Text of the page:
[forthright] Retaliation

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From: Forthright Magazine <forthright@...>
Date: Thu, 09 Feb 2006 17:05:07 -0600
Forthright Magazine
Straight to the Cross

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true love, "Straight to the Cross."

COLUMN: Scriptures Speak

by Jimmy Jividen

If we are hurt, put down, abused, or cheated, our
first impulse is to "get even" or "get back." The
law of Moses allowed this. It was eye for eye and
tooth for tooth. The attitude was, "If you hurt
me, I will hurt you." Jesus taught us to respond
in a different way.

"You have heard that it was said, an eye for an
eye, and a tooth for a tooth. But I say to you, do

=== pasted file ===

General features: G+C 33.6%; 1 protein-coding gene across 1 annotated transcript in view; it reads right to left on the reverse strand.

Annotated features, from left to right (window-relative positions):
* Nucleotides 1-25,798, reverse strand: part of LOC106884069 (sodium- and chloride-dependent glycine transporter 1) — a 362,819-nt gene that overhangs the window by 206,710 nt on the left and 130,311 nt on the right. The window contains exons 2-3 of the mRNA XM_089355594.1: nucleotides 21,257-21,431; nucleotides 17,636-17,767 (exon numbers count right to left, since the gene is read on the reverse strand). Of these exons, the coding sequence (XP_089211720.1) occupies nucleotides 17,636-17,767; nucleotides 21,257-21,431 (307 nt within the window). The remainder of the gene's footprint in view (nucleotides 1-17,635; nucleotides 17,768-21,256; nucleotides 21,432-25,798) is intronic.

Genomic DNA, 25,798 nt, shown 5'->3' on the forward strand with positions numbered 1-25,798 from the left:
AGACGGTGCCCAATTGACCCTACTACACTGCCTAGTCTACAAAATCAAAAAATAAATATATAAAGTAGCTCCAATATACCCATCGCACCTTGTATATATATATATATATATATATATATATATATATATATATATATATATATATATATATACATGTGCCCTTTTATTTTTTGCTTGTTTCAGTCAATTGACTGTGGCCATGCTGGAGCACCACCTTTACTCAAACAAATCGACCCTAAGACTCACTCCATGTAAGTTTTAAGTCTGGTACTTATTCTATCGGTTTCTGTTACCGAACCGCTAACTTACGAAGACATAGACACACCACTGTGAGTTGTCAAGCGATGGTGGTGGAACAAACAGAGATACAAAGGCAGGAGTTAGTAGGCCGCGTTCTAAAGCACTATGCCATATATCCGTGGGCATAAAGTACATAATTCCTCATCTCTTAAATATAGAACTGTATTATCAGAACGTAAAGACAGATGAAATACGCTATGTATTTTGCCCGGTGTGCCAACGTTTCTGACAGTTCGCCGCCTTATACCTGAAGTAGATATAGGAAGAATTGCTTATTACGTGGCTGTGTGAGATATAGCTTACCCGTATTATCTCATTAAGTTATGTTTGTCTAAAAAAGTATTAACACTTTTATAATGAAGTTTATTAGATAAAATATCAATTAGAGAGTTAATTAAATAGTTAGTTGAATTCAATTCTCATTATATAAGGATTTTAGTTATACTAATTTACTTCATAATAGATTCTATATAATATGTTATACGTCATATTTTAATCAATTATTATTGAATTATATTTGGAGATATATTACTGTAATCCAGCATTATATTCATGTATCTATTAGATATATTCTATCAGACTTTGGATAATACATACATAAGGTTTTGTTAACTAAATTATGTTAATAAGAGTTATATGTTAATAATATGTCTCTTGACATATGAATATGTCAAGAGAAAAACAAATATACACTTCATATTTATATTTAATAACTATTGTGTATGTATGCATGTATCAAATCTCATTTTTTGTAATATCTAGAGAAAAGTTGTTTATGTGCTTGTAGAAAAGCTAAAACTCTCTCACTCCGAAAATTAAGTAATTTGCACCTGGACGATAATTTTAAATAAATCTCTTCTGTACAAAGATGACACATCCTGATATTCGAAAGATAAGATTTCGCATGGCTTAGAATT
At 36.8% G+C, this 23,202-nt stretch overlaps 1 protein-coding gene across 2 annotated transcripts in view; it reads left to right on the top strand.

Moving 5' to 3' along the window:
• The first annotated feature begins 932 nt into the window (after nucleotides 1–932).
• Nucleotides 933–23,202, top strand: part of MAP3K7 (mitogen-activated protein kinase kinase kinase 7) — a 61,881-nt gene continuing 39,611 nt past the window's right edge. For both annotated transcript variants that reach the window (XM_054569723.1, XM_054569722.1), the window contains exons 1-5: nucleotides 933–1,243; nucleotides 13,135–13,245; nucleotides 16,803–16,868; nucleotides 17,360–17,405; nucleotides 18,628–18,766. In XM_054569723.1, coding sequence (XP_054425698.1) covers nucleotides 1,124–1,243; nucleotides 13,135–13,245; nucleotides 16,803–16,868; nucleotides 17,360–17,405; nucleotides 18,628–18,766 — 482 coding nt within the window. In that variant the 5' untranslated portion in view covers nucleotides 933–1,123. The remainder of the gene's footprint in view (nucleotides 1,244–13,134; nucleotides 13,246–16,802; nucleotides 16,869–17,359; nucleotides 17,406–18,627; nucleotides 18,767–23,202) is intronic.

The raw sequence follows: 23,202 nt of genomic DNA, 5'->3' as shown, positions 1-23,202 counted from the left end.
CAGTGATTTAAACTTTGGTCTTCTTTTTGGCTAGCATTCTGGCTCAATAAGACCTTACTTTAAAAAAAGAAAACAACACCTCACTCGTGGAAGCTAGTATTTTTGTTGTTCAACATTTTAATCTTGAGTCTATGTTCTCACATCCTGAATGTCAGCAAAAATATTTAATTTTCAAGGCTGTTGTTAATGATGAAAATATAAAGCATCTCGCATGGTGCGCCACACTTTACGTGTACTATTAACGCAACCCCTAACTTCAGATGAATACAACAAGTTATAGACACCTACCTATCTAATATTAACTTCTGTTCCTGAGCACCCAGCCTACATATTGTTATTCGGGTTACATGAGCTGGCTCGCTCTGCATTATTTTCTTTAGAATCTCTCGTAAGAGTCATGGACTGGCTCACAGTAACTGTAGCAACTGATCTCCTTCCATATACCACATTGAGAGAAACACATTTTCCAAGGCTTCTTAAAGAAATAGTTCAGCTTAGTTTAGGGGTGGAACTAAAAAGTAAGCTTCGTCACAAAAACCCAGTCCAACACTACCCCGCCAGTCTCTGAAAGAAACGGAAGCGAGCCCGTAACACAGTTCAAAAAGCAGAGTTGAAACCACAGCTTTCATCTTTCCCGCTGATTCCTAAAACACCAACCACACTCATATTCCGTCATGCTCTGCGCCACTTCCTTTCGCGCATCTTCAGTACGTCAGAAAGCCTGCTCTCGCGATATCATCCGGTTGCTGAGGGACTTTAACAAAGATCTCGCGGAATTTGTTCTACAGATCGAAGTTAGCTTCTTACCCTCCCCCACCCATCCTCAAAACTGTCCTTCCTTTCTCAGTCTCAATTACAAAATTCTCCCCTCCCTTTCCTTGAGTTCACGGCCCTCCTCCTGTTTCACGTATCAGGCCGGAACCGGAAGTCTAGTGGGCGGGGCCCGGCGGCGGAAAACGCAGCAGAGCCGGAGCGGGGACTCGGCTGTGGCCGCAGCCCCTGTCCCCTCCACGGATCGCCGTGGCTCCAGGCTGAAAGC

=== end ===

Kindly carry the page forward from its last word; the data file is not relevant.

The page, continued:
not resist him who is evil" (Matthew 5:38,39).

Jesus knew that evil cannot be conquered by
retaliation. Returning evil for evil only serves
to perpetuate and magnify the wrong. Retaliation
does not help the retaliator -- anger, resentment,
and hate still remain in his heart. It does not
help the one who received retaliation. It only
makes him want to strike back again. Strife cannot
cease between two enemies until one decides to
absorb the wrong without seeking retaliation.
Jesus' death exemplified this.

"...and while being reviled, He did not revile in
return; while suffering, He uttered no threats,
but kept entrusting Himself to Him who judges
righteously" (1 Peter 2:23).

This does not mean that evil will not be punished
or righteousness will not be vindicated. God will
take care of vengeance in his own good time and in
his own way. Paul encouraged Christians to pay
back good for evil.

"Never take your own revenge, beloved, but leave
room for the wrath of God, for it is written,
vengeance is Mine, I will repay, says the Lord.
But if your enemy is hungry, feed him, and if he
is thirsty, give him drink ... Do not be overcome
by evil, but overcome evil with good" (Romans

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